One such colleague is Dr. Jedd Wolchok, who Langreth reports treated Sharon Belvin with anti-CTLA-4 monoclonal antibody therapy. Twenty-five years ago, Wolchok was a freshman at Princeton University when, looking for a summer research position he met with Old, then vice president for research at the Sloan-Kettering Institute (then, as it is today, one of the premier cancer research and treatment centers in the world). As Wolchok eloquently narrated in his keynote address at the Cancer Research Institute 22nd Annual Awards Dinner in 2008, Old’s generosity and vision were a defining influence in what has since become an illustrious career of his own. Such gratitude can be multiplied many times over among the hundreds of scientists who trained under Old or who have collaborated with him.
Wolchok is one of the most dedicated members of the Cancer Research Institute community. He is a governing member of the CRI/LICR Cancer Vaccine Collaborative (CVC) and of the CRI Scientific Advisory Council. He has received CRI funding to support his human trials of a xenogeneic DNA vaccine that recently received USDA approval to treat dogs with advanced melanoma, and has given lectures at CRI-sponsored international and community-level conferences or special educational events.
Wolchok works closely with Dr. James P. Allison, the laboratory researcher who discovered the anti-CTLA-4 therapy described in Langreth’s article. Allison is an associate director of the CRI Scientific Advisory Council, and in 2005 he received the CRI William B. Coley Award for Distinguished Research in Basic and Tumor Immunology. Sharon Belvin, whose late-stage melanoma, Langreth reports, disappeared after several treatments of anti-CTLA-4, spoke at the Cancer Research Institute 2007 Annual Awards Dinner and shared her story of survival (a recording of Sharon’s speech is available on the CRI Web site). Bristol-Myers Squibb (BMS) has also agreed to provide anti-CTLA-4 to clinicians within the CRI/LICR Cancer Vaccine Collaborative in a partnership that will provide CVC researchers with what they consider a vital component of an effective vaccination strategy and will provide BMS with valuable data on the immunological response to anti-CTLA-4 when used in combination with a therapeutic cancer vaccine.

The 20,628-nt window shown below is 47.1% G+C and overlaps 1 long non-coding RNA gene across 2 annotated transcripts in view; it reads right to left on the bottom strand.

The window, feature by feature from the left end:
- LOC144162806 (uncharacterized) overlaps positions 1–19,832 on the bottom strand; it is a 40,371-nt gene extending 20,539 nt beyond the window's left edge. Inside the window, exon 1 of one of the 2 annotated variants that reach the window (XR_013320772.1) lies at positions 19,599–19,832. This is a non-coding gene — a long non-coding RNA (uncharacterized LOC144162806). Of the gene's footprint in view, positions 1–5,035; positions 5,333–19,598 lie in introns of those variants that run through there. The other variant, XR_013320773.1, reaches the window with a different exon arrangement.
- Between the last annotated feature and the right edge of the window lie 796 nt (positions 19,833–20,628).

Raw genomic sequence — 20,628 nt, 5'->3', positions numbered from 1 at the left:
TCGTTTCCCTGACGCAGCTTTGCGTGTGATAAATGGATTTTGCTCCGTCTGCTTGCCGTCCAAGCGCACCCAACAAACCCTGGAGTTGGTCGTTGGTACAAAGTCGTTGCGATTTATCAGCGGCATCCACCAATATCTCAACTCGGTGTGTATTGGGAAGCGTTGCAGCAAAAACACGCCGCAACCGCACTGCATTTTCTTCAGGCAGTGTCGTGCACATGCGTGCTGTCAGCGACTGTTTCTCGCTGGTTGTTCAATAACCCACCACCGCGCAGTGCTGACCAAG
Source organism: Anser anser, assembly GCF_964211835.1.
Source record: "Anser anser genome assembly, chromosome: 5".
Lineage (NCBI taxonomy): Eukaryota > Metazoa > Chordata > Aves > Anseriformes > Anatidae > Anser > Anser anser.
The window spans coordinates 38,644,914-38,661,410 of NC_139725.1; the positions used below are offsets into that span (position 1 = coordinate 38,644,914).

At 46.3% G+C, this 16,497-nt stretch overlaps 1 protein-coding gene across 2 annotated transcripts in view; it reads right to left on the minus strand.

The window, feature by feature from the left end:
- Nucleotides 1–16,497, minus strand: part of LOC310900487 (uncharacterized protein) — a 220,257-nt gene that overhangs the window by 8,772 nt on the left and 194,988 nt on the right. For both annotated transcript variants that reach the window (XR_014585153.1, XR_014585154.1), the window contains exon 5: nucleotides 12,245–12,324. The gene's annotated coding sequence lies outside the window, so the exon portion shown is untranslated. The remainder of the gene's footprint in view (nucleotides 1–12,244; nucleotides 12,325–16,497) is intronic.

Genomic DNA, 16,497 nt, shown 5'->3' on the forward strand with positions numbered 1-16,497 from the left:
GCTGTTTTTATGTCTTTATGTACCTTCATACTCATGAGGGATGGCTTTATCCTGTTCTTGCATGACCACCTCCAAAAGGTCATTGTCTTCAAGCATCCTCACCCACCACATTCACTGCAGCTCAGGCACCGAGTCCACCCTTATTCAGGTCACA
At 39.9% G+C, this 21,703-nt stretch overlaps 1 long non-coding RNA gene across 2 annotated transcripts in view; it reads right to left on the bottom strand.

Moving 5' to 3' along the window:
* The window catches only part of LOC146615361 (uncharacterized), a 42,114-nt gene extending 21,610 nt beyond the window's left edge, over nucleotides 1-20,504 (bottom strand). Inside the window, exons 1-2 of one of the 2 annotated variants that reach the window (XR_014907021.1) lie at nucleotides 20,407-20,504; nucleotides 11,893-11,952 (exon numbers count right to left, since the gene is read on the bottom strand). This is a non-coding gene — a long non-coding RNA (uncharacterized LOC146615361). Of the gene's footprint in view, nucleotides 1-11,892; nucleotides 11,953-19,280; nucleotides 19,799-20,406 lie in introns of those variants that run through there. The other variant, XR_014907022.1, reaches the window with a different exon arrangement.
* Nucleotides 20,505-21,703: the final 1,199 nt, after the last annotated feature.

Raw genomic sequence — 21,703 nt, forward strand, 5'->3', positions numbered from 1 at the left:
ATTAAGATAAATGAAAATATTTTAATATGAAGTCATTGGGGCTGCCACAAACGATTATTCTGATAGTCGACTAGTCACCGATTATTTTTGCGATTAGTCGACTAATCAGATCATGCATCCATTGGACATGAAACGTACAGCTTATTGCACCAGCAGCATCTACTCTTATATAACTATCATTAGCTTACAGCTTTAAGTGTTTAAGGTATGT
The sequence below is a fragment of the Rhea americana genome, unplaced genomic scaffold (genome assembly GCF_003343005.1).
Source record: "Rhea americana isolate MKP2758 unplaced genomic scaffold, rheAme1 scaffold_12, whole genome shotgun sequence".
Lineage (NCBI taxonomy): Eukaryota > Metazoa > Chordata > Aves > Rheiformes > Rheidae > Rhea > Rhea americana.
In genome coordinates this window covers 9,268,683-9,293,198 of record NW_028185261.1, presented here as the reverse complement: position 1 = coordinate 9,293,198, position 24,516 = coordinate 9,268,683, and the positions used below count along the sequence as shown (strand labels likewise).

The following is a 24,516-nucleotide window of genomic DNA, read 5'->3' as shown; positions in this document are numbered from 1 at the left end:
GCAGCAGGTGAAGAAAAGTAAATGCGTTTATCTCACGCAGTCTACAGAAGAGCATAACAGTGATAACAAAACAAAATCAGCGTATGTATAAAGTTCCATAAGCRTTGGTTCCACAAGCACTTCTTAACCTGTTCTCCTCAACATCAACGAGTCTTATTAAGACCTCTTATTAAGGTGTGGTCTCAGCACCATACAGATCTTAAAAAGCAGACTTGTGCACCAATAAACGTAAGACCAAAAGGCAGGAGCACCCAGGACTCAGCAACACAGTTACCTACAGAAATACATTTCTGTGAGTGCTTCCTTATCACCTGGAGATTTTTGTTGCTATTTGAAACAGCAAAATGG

Also mentioned is Dr. Robert Schreiber, an associate director of the CRI Scientific Advisory Council whose laboratory at Washington University in St. Louis has received millions of dollars in support from CRI. Last year, CRI featured the work of Schreiber and colleagues Mark Smyth and Lloyd Old, who together validated and enhanced the now proven theory that the immune system can detect and destroy cancer and also plays a role in shaping, or editing, the cancer phenotype.
Dr. Glenn Dranoff, also an associate director of the Cancer Research Institute Scientific Advisory Council, Dr. Jeffrey Ravetch, a council member, and Dr. Cassian Yee, all mentioned in Langreth’s article, have received or are currently receiving funding from the Cancer Research Institute to support their laboratory or clinical research into the immune system and its relationship to cancer and who have presented plenary lectures for the Cancer Research Institute’s Annual International Cancer Immunotherapy Symposia Series. Dr. Wolf Fridman and NIH’s Steven Rosenberg have also spoken at CRI symposia about their important work. CRI has also bestowed the Coley Award upon Drs. Schreiber (2001) and Ravetch (2007).
Langreth also mentions in his article a GlaxoSmithKline lung cancer vaccine that is currently under investigation in the largest lung cancer clinical trial ever conducted. The data from a Cancer Vaccine Collaborative trial in which the antigen used in the GSK vaccine was tested in lung cancer patients contributed to GSK’s decision to move forward with the promising therapy. Vincent Brichard of GSK, whom Langreth mentions, has also been a repeat plenary speaker at CRI symposia. In one of the greatest successes for the Cancer Vaccine Collaborative, GSK has licensed a broad portfolio of cancer-specific antigens from the Ludwig Institute for Cancer Research, CRI’s partner in the Cancer Vaccine Collaborative, including the NY-ESO-1 antigen Langreth mentions. This prototypic and highly immunogenic cancer antigen has been the central target of cancer vaccines under investigation in the CRI/LICR Cancer Vaccine Collaborative since its establishment in 2001.